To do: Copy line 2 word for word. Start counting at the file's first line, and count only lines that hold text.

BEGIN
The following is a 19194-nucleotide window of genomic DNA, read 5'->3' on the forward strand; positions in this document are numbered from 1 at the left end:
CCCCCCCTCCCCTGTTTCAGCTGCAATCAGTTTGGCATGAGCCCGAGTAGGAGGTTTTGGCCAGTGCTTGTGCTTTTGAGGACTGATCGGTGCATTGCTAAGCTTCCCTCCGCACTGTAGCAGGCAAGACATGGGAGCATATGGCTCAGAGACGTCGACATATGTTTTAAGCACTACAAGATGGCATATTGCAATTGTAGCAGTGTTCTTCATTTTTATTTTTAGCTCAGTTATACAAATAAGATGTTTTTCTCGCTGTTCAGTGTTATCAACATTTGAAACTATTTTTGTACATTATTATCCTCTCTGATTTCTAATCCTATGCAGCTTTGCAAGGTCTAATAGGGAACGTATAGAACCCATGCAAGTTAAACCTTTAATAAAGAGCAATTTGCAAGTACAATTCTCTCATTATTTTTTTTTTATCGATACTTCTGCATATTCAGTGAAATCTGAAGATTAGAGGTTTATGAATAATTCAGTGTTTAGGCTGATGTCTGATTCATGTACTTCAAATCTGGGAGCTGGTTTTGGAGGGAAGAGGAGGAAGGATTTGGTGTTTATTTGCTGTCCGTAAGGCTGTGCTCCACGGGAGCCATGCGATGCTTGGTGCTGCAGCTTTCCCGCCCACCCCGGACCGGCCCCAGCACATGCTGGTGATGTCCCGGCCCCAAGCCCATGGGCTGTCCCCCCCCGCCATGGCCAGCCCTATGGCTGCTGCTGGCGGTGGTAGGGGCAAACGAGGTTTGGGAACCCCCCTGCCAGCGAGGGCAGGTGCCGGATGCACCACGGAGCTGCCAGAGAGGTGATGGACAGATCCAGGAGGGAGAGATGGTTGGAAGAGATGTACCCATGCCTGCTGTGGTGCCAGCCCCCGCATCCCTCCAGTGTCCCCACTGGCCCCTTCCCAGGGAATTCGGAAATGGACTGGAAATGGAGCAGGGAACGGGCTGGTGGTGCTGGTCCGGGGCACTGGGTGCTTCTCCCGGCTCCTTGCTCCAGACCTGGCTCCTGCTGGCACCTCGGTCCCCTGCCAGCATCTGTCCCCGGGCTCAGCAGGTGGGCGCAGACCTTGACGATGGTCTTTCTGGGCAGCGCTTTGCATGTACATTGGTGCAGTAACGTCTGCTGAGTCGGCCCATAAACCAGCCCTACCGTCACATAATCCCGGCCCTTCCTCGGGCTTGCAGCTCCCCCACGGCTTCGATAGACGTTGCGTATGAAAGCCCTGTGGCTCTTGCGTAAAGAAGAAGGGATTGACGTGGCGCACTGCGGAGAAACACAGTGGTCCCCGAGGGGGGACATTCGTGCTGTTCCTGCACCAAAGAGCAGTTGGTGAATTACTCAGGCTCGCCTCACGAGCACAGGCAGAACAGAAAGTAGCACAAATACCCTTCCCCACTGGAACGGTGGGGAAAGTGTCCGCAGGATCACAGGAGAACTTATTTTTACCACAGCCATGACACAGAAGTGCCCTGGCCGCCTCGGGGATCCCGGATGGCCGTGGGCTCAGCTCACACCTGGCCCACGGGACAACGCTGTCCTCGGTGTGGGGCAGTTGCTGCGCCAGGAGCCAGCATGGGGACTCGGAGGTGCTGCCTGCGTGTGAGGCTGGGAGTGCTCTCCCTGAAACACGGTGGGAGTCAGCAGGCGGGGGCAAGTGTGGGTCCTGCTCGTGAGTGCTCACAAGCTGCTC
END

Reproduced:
CCCCCCCTCCCCTGTTTCAGCTGCAATCAGTTTGGCATGAGCCCGAGTAGGAGGTTTTGGCCAGTGCTTGTGCTTTTGAGGACTGATCGGTGCATTGCTAAGCTTCCCTCCGCACTGTAGCAGGCAAGACATGGGAGCATATGGCTCAGAGACGTCGACATATGTTTTAAGCACTACAAGATGGCATATTGCAATTGTAGCAGTGTTCTTCATTTTTATTTTTAGCTCAGTTATACAAATAAGATGTTTTTCTCGCTGTTCAGTGTTATCAACATTTGAAACTATTTTTGTACATTATTATCCTCTCTGATTTCTAATCCTATGCAGCTTTGCAAGGTCTAATAGGGAACGTATAGAACCCATGCAAGTTAAACCTTTAATAAAGAGCAATTTGCAAGTACAATTCTCTCATTATTTTTTTTTTATCGATACTTCTGCATATTCAGTGAAATCTGAAGATTAGAGGTTTATGAATAATTCAGTGTTTAGGCTGATGTCTGATTCATGTACTTCAAATCTGGGAGCTGGTTTTGGAGGGAAGAGGAGGAAGGATTTGGTGTTTATTTGCTGTCCGTAAGGCTGTGCTCCACGGGAGCCATGCGATGCTTGGTGCTGCAGCTTTCCCGCCCACCCCGGACCGGCCCCAGCACATGCTGGTGATGTCCCGGCCCCAAGCCCATGGGCTGTCCCCCCCCGCCATGGCCAGCCCTATGGCTGCTGCTGGCGGTGGTAGGGGCAAACGAGGTTTGGGAACCCCCCTGCCAGCGAGGGCAGGTGCCGGATGCACCACGGAGCTGCCAGAGAGGTGATGGACAGATCCAGGAGGGAGAGATGGTTGGAAGAGATGTACCCATGCCTGCTGTGGTGCCAGCCCCCGCATCCCTCCAGTGTCCCCACTGGCCCCTTCCCAGGGAATTCGGAAATGGACTGGAAATGGAGCAGGGAACGGGCTGGTGGTGCTGGTCCGGGGCACTGGGTGCTTCTCCCGGCTCCTTGCTCCAGACCTGGCTCCTGCTGGCACCTCGGTCCCCTGCCAGCATCTGTCCCCGGGCTCAGCAGGTGGGCGCAGACCTTGACGATGGTCTTTCTGGGCAGCGCTTTGCATGTACATTGGTGCAGTAACGTCTGCTGAGTCGGCCCATAAACCAGCCCTACCGTCACATAATCCCGGCCCTTCCTCGGGCTTGCAGCTCCCCCACGGCTTCGATAGACGTTGCGTATGAAAGCCCTGTGGCTCTTGCGTAAAGAAGAAGGGATTGACGTGGCGCACTGCGGAGAAACACAGTGGTCCCCGAGGGGGGACATTCGTGCTGTTCCTGCACCAAAGAGCAGTTGGTGAATTACTCAGGCTCGCCTCACGAGCACAGGCAGAACAGAAAGTAGCACAAATACCCTTCCCCACTGGAACGGTGGGGAAAGTGTCCGCAGGATCACAGGAGAACTTATTTTTACCACAGCCATGACACAGAAGTGCCCTGGCCGCCTCGGGGATCCCGGATGGCCGTGGGCTCAGCTCACACCTGGCCCACGGGACAACGCTGTCCTCGGTGTGGGGCAGTTGCTGCGCCAGGAGCCAGCATGGGGACTCGGAGGTGCTGCCTGCGTGTGAGGCTGGGAGTGCTCTCCCTGAAACACGGTGGGAGTCAGCAGGCGGGGGCAAGTGTGGGTCCTGCTCGTGAGTGCTCACAAGCTGCTC